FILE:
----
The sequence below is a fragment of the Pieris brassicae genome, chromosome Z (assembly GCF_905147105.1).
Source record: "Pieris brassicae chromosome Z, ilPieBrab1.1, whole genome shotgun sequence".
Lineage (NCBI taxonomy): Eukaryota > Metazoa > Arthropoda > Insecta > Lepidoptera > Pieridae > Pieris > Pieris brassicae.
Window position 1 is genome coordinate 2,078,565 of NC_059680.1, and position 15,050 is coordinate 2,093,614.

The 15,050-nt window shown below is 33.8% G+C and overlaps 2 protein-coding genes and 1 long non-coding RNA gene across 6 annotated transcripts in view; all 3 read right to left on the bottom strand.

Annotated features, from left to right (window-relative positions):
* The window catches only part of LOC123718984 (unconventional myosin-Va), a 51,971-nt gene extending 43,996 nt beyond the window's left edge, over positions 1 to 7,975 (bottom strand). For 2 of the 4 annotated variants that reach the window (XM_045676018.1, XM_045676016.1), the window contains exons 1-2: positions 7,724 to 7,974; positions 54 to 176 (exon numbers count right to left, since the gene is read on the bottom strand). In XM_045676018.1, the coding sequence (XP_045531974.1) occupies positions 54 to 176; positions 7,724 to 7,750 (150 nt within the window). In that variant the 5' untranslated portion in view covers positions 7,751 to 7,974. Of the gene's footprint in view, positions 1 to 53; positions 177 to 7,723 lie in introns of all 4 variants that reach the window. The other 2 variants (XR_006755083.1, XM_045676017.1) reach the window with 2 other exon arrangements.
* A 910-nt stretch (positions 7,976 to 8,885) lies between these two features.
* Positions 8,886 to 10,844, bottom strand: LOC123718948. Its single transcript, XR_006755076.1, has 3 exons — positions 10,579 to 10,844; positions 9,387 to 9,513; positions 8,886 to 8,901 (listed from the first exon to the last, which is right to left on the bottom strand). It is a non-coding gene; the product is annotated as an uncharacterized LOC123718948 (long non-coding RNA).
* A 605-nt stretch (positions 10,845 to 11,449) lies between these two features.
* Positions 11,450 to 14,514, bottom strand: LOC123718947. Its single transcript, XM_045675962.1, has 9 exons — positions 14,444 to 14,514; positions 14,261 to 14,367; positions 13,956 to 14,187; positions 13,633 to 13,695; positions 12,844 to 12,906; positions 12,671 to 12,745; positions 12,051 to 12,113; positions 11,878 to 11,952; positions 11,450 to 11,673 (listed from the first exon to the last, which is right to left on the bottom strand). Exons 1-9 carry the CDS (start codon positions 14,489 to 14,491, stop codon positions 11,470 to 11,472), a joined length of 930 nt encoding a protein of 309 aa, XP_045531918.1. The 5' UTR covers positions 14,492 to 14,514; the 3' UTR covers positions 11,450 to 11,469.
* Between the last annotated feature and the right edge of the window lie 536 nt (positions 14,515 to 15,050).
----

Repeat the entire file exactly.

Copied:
The sequence below is a fragment of the Pieris brassicae genome, chromosome Z (assembly GCF_905147105.1).
Source record: "Pieris brassicae chromosome Z, ilPieBrab1.1, whole genome shotgun sequence".
Lineage (NCBI taxonomy): Eukaryota > Metazoa > Arthropoda > Insecta > Lepidoptera > Pieridae > Pieris > Pieris brassicae.
Window position 1 is genome coordinate 2,078,565 of NC_059680.1, and position 15,050 is coordinate 2,093,614.

The 15,050-nt window shown below is 33.8% G+C and overlaps 2 protein-coding genes and 1 long non-coding RNA gene across 6 annotated transcripts in view; all 3 read right to left on the bottom strand.

Annotated features, from left to right (window-relative positions):
* The window catches only part of LOC123718984 (unconventional myosin-Va), a 51,971-nt gene extending 43,996 nt beyond the window's left edge, over positions 1 to 7,975 (bottom strand). For 2 of the 4 annotated variants that reach the window (XM_045676018.1, XM_045676016.1), the window contains exons 1-2: positions 7,724 to 7,974; positions 54 to 176 (exon numbers count right to left, since the gene is read on the bottom strand). In XM_045676018.1, the coding sequence (XP_045531974.1) occupies positions 54 to 176; positions 7,724 to 7,750 (150 nt within the window). In that variant the 5' untranslated portion in view covers positions 7,751 to 7,974. Of the gene's footprint in view, positions 1 to 53; positions 177 to 7,723 lie in introns of all 4 variants that reach the window. The other 2 variants (XR_006755083.1, XM_045676017.1) reach the window with 2 other exon arrangements.
* A 910-nt stretch (positions 7,976 to 8,885) lies between these two features.
* Positions 8,886 to 10,844, bottom strand: LOC123718948. Its single transcript, XR_006755076.1, has 3 exons — positions 10,579 to 10,844; positions 9,387 to 9,513; positions 8,886 to 8,901 (listed from the first exon to the last, which is right to left on the bottom strand). It is a non-coding gene; the product is annotated as an uncharacterized LOC123718948 (long non-coding RNA).
* A 605-nt stretch (positions 10,845 to 11,449) lies between these two features.
* Positions 11,450 to 14,514, bottom strand: LOC123718947. Its single transcript, XM_045675962.1, has 9 exons — positions 14,444 to 14,514; positions 14,261 to 14,367; positions 13,956 to 14,187; positions 13,633 to 13,695; positions 12,844 to 12,906; positions 12,671 to 12,745; positions 12,051 to 12,113; positions 11,878 to 11,952; positions 11,450 to 11,673 (listed from the first exon to the last, which is right to left on the bottom strand). Exons 1-9 carry the CDS (start codon positions 14,489 to 14,491, stop codon positions 11,470 to 11,472), a joined length of 930 nt encoding a protein of 309 aa, XP_045531918.1. The 5' UTR covers positions 14,492 to 14,514; the 3' UTR covers positions 11,450 to 11,469.
* Between the last annotated feature and the right edge of the window lie 536 nt (positions 14,515 to 15,050).